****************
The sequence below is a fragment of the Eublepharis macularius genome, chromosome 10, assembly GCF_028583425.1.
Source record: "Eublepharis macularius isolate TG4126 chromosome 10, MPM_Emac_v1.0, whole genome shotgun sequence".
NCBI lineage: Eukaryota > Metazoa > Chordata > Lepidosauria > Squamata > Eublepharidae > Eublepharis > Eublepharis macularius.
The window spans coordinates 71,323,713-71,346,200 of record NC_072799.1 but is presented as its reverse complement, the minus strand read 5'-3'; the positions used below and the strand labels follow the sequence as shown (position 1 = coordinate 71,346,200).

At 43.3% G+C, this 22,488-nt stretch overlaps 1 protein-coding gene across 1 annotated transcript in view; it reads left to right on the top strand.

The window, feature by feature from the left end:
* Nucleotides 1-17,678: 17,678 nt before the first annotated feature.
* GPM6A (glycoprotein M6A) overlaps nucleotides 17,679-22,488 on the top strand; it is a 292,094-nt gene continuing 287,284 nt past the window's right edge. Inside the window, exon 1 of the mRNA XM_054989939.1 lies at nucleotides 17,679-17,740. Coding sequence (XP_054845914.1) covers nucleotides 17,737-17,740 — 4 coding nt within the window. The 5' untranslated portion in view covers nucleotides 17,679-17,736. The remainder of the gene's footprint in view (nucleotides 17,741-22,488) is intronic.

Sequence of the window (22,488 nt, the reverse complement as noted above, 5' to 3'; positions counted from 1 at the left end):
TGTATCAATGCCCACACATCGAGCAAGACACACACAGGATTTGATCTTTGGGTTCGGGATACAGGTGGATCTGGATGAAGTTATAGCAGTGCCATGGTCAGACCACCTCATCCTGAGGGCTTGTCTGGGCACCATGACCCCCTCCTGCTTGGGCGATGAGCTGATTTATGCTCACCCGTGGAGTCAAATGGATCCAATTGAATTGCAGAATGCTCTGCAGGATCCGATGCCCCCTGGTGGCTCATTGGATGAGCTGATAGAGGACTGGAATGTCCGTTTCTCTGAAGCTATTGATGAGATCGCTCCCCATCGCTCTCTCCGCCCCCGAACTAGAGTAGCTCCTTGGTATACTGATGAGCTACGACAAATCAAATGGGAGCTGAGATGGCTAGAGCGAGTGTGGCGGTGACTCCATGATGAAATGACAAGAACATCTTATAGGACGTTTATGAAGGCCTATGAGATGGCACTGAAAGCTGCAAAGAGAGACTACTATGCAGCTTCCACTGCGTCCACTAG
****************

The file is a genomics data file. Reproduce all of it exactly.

The sequence below is a fragment of the Eublepharis macularius genome, chromosome 10, assembly GCF_028583425.1.
Source record: "Eublepharis macularius isolate TG4126 chromosome 10, MPM_Emac_v1.0, whole genome shotgun sequence".
NCBI lineage: Eukaryota > Metazoa > Chordata > Lepidosauria > Squamata > Eublepharidae > Eublepharis > Eublepharis macularius.
The window spans coordinates 71,323,713-71,346,200 of record NC_072799.1 but is presented as its reverse complement, the minus strand read 5'-3'; the positions used below and the strand labels follow the sequence as shown (position 1 = coordinate 71,346,200).

At 43.3% G+C, this 22,488-nt stretch overlaps 1 protein-coding gene across 1 annotated transcript in view; it reads left to right on the top strand.

The window, feature by feature from the left end:
* Nucleotides 1-17,678: 17,678 nt before the first annotated feature.
* GPM6A (glycoprotein M6A) overlaps nucleotides 17,679-22,488 on the top strand; it is a 292,094-nt gene continuing 287,284 nt past the window's right edge. Inside the window, exon 1 of the mRNA XM_054989939.1 lies at nucleotides 17,679-17,740. Coding sequence (XP_054845914.1) covers nucleotides 17,737-17,740 — 4 coding nt within the window. The 5' untranslated portion in view covers nucleotides 17,679-17,736. The remainder of the gene's footprint in view (nucleotides 17,741-22,488) is intronic.

Sequence of the window (22,488 nt, the reverse complement as noted above, 5' to 3'; positions counted from 1 at the left end):
TGTATCAATGCCCACACATCGAGCAAGACACACACAGGATTTGATCTTTGGGTTCGGGATACAGGTGGATCTGGATGAAGTTATAGCAGTGCCATGGTCAGACCACCTCATCCTGAGGGCTTGTCTGGGCACCATGACCCCCTCCTGCTTGGGCGATGAGCTGATTTATGCTCACCCGTGGAGTCAAATGGATCCAATTGAATTGCAGAATGCTCTGCAGGATCCGATGCCCCCTGGTGGCTCATTGGATGAGCTGATAGAGGACTGGAATGTCCGTTTCTCTGAAGCTATTGATGAGATCGCTCCCCATCGCTCTCTCCGCCCCCGAACTAGAGTAGCTCCTTGGTATACTGATGAGCTACGACAAATCAAATGGGAGCTGAGATGGCTAGAGCGAGTGTGGCGGTGACTCCATGATGAAATGACAAGAACATCTTATAGGACGTTTATGAAGGCCTATGAGATGGCACTGAAAGCTGCAAAGAGAGACTACTATGCAGCTTCCACTGCGTCCACTAG